Curtain closes on Illinois Theatre Center in Park Forest
BY BETTY MOHR Correspondent May 1, 2012 6:24PM
Illinois Theatre Center in Park Forest, which closed in May, soon could be the home to a new theater group. | File photo
Updated: June 3, 2012 8:15AM
The final curtain has just come down on the Illinois Theatre Center in Park Forest.
The theater company, which is the only equity theater in the Southland, is closing its doors after 36 years, Jonathan Billig announced Tuesday.
Billig took over as artistic director of ITC after his mother, Etel Billig, the theater’s co-founder and artistic director, died March 27.
“We made our decision at last week’s board meeting, but we waited to make the announcement public until our last show, ‘Showtune!’, had closed,” Billig said.
He said that without his mother there was no way the shows could go on.
“She was the face of the theater, and everyone loved her. She was doing the work of three people with no salary. She was the artistic director, the managing director and the box office manager. No person can replace her,” he said.
The board agreed that without Etel Billig, the intimate 176-seat theater would have had a very difficult time finding the $125,000 it needed to continue.
Billig said the theater had undergone difficult times during the last few years.
“The recession that hit everyone hit us, too. Our costs have continued to go up while business has gone down,” Billig said. “Corporate funding and individual donations have been reduced, and even the Illinois Arts Council dropped the amount of its funding. We might have made it with Etel, but after her death we realized that it was becoming financially impossible to continue.”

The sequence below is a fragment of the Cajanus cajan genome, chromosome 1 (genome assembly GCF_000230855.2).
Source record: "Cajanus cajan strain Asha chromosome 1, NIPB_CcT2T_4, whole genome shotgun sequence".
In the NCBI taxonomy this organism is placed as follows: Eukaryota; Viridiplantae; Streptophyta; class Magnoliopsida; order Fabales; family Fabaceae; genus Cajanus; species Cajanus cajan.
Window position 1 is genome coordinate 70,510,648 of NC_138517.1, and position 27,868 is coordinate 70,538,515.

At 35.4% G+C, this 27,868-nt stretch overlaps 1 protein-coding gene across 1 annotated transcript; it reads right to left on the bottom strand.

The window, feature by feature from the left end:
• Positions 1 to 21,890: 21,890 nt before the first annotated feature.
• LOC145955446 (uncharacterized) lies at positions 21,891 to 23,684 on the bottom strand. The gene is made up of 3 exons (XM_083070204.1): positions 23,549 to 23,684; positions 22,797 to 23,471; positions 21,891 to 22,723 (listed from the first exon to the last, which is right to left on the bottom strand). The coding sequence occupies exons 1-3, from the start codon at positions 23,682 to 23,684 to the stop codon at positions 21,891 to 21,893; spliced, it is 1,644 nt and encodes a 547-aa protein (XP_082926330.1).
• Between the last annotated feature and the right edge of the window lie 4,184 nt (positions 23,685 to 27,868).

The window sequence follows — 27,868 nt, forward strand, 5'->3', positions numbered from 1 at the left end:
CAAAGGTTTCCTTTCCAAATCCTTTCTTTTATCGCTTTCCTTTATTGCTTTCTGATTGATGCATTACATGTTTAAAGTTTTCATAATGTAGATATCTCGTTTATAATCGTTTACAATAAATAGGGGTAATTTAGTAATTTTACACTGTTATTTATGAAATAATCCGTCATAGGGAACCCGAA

ITC, which has been a landmark theater in the Southland since it opened with a production of Eugene O’Neill’s “Ah, Wilderness!”, will declare bankruptcy, according to Billig. That will clear the theater of its debt, but there still are taxes to pay, he said.
“We will be raising funds to pay the taxes with a sale of theater items that include furnishings used in our plays, costumes, props, office furniture, artwork, books and Broadway posters,” Billig said.
ITC will offer the items for sale in the theater at 371 Artists Walk in Park Forest from 10 a.m. to 5 p.m. June 9 and noon to 5 p.m. June 10.
The village of Park Forest owns the building that houses the ITC, which is a tenant. The theater company belongs to the Billig family and is overseen by an advisory board.
“Park Forest has agreed to write off what we owe in rent if we leave the theater with the lights, sound, seats and furnishings intact,” Billig said. “We will turn the keys over to the village by the end of June.”
Billig is creating a memoir of the theater’s more than three decades by putting photos of ITC’s seasons on Facebook.
“I’ve already posted photos taken from our first year in 1976 through 1990,” he said. “I’m putting more photos and years up every day, and will soon bring our site up to the present so that fans of the theater can find all our shows at Illinois Theatre Center on Facebook.”
Billig said that he is saddened to have to close the theater his mother, Etel, and father, Steve, founded.
“My parents wanted to bring culture to this area, and wanted others to love theater as they had. More than anything, I feel the most sad about our subscribers. I wish I could pay our patrons back for their subscriptions and for supporting us all these years,” he said.
Betty Mohr can be reached at email@example.com.